[This is the first installment in a four-part series “Matriarchs of Main & Elm,” profiling the women behind New Canaan’s great business families.]
Audrey Bailey Stewart had recently married Walter Stewart, Sr. when the young couple moved in with her husband’s parents—Walter Stewart, who had founded his eponymous food market on Main Street in 1907 and his rather formidable wife, Nellie, New Canaan’s first woman elected to the state legislature—at the Hoyt Street home that’s still in the family.
A smart, strong-willed woman in her own right, Audrey didn’t always have an easy time living with the in-laws and “she didn’t always get along with Nellie,” family historian Karen Brockway Izzo said, recalling one funny story from her grandmother.
“Once, Nellie told her that she didn’t like the color purple,” Izzo recalled. “Grandmother apparently had a bit of a rebellious streak, and after a disagreement, painted her entire apartment purple. Even the bathroom.”
After meeting her would-be husband through a chance encounter after taking in a movie at the (then relatively new) New Canaan Playhouse on Elm Street while still a teenager, Audrey Stewart would go on to immerse herself in one of the town’s most important and civic-minded business families.
From humble beginnings and acquainted with tragedy even as a young girl, Audrey Stewart would go on to forge a definitive and direct positive impact on the family business during a crucial period of growth, while rearing and raising an entire generation of Stewarts well known to locals.
Born on Oct. 22, 1920 in Pound Ridge, N.Y. she grew up Audrey Bailey in White Plains with her parents, older sister Jean and younger brother George. Audrey enjoyed horseback riding with her sister, and her favorite book was The Secret Garden by Frances Hodgson Burnett, a story of a young girl whose tragic circumstances teach her how to love and to overcome adversity.
The book would come to resonate with Audrey in ways she could not have imagined.
According to Karen Brockway Izzo, 10-year-old Audrey witnessed her own cousin’s drowning, a horror that gave way to a lifelong fear of water. Some years later, her teenage brother George ran away to join the Royal Canadian Air Force (he was too young to join its counterpart in the United States), and he was killed in his early-20s when his plane was shot down over Berlin.
Today’s generation of Stewarts are very familiar with the family stories surrounding Audrey, and Doug Stewart, a 1994 New Canaan High School graduate, named his middle child after his grandmother.
“It was a way to honor our grandmother, also a middle child,” Stewart said on a recent afternoon amid the bustling backdrop of shoppers picking up seasonal produce.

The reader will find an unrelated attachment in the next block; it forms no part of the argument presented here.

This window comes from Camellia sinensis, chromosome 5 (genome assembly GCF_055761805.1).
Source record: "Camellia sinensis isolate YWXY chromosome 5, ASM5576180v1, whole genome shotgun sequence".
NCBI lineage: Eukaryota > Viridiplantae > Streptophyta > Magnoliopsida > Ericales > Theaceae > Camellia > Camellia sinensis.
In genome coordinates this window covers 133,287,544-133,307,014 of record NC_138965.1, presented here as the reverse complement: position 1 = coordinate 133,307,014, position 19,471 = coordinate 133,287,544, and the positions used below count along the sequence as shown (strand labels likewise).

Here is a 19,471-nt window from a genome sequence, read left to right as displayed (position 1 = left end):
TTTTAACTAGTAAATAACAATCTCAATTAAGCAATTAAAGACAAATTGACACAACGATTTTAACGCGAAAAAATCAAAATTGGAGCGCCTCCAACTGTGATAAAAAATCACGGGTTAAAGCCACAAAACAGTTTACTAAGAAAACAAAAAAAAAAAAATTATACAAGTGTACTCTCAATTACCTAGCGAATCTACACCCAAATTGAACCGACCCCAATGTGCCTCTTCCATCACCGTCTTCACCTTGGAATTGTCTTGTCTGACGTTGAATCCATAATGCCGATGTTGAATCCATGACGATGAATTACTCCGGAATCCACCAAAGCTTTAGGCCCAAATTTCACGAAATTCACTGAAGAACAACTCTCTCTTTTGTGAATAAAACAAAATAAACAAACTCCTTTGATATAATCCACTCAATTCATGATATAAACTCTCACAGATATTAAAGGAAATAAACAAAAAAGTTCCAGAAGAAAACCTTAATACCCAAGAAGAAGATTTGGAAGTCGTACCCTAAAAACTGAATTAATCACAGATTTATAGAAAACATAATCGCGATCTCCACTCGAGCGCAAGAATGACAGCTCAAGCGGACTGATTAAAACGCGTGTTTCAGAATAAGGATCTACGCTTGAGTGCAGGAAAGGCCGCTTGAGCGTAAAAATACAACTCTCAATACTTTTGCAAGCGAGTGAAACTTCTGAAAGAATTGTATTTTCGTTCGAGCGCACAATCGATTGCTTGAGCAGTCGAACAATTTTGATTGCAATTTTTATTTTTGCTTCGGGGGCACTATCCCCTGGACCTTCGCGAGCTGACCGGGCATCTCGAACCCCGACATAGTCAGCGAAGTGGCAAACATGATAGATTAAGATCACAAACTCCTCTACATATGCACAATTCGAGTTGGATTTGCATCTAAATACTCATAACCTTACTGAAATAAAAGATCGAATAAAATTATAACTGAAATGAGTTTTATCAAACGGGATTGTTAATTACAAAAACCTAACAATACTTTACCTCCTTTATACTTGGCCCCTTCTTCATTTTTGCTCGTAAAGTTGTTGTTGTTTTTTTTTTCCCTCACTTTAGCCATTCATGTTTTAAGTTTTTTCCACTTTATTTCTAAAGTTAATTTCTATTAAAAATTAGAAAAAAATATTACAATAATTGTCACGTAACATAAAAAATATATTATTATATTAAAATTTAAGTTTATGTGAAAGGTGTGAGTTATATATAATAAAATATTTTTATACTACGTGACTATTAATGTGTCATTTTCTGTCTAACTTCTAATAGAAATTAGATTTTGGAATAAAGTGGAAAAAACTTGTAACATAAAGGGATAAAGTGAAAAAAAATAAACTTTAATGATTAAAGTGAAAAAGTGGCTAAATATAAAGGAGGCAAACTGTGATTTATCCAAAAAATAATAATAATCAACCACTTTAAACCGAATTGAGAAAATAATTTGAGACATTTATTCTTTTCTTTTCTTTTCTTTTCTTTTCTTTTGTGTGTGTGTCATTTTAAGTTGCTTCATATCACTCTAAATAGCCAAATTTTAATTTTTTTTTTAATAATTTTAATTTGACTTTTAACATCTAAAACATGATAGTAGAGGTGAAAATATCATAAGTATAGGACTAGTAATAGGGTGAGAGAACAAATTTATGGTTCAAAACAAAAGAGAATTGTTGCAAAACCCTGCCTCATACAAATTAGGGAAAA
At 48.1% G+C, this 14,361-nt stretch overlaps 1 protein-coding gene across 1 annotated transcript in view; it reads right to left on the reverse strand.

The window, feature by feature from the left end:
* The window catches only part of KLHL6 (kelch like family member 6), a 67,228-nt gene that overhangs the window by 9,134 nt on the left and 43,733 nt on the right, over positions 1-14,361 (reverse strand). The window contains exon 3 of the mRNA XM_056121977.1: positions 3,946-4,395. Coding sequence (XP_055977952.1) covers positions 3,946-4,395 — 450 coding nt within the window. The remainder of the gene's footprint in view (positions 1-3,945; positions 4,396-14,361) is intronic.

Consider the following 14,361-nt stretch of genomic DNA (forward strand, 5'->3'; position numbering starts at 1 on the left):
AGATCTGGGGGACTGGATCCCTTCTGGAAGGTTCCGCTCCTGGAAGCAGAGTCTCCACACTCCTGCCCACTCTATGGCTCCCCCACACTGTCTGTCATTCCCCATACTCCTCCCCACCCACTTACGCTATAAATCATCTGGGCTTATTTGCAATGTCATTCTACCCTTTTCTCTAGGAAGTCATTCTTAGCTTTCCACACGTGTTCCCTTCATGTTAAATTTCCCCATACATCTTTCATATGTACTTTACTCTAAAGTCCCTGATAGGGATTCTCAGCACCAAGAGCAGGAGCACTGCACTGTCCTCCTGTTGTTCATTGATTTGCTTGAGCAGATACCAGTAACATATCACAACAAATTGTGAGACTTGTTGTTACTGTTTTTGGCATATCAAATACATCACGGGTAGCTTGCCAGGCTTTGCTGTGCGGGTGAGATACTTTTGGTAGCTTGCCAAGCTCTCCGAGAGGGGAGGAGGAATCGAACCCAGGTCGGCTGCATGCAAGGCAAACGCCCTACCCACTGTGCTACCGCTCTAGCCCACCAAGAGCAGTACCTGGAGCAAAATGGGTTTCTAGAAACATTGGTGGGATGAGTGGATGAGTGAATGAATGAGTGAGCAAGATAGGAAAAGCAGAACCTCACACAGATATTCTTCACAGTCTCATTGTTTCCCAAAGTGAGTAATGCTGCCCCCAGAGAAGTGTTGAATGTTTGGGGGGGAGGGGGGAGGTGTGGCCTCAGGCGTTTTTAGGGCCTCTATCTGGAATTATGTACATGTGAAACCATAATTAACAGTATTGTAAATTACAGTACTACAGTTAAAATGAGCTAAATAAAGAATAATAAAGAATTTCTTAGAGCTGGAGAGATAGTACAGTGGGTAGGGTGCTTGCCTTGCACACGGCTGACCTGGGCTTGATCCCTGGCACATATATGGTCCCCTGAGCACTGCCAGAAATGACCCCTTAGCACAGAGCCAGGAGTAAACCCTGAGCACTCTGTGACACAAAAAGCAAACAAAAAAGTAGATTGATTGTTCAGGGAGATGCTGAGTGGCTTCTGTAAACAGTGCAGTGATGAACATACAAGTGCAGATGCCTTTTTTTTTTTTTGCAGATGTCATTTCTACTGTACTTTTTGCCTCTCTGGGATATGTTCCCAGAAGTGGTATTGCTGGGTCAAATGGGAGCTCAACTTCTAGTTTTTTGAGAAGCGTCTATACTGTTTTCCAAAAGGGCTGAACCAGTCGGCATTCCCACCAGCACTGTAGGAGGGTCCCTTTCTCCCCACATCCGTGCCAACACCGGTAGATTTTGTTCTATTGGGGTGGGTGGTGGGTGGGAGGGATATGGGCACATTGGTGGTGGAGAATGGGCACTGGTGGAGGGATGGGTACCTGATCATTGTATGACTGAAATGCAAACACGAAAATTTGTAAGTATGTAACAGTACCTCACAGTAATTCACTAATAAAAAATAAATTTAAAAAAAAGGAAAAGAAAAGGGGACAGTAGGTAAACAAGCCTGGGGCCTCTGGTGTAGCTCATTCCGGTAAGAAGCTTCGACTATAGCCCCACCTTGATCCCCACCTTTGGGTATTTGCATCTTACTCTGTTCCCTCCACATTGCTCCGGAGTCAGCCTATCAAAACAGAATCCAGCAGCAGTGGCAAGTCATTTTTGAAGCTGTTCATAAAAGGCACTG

Added older brother and colleague Alex: “And a great opportunity to use another family name.” (Alex has a son named ‘George.’)
The brothers spoke from the upper Elm Street location that most New Canaanites have always associated with Walter Stewart’s Market. However, at the time of the move up from Main Street—1957—it was far from a sure thing.
The first Walter Stewart, an enterprising young grocer from Ireland, opened the first, small grocery store on Main Street opposite New Canaan Town Hall in 1907. His son (Audrey’s husband) became proprietor in 1933, and nearly 25 years into his stewardship, Audrey was a key influence in the decision to expand the business to a new, much larger location. Now, 58 years later, the family is expanding again, as Stewarts Spirits moves into a new space on an adjacent lot and the market boosts its fresh seafood and meats, hot-foods bar, salad bar, local and organic produce offerings.
Audrey embodied a nimble sense of entrepreneurship that made her an asset as her husband’s business partner, her son Richard Stewart recalled.
Once, when the four Stewart kids were very young—say between nine and 12 years old—their father ended up owning a lakeside cottage in Pound Ridge after he loaned a butcher $8,000, took the mortgage on the property on as collateral, and the butcher skipped out.
“Audrey never whined, complained, looked back or felt sorry—she always took charge and forged forward to a solution,” Richard recalled. “She had all of us sanding, priming and re-painting that house’s interior and cleaning up outside that weekend. Then she put it on the market just days afterward. It sold quickly because of its new sparkle, and what could have been a disastrous loss back then—$8,000 was a lot of money for a struggling young grocer—turned out to be a quick flip with no loss.”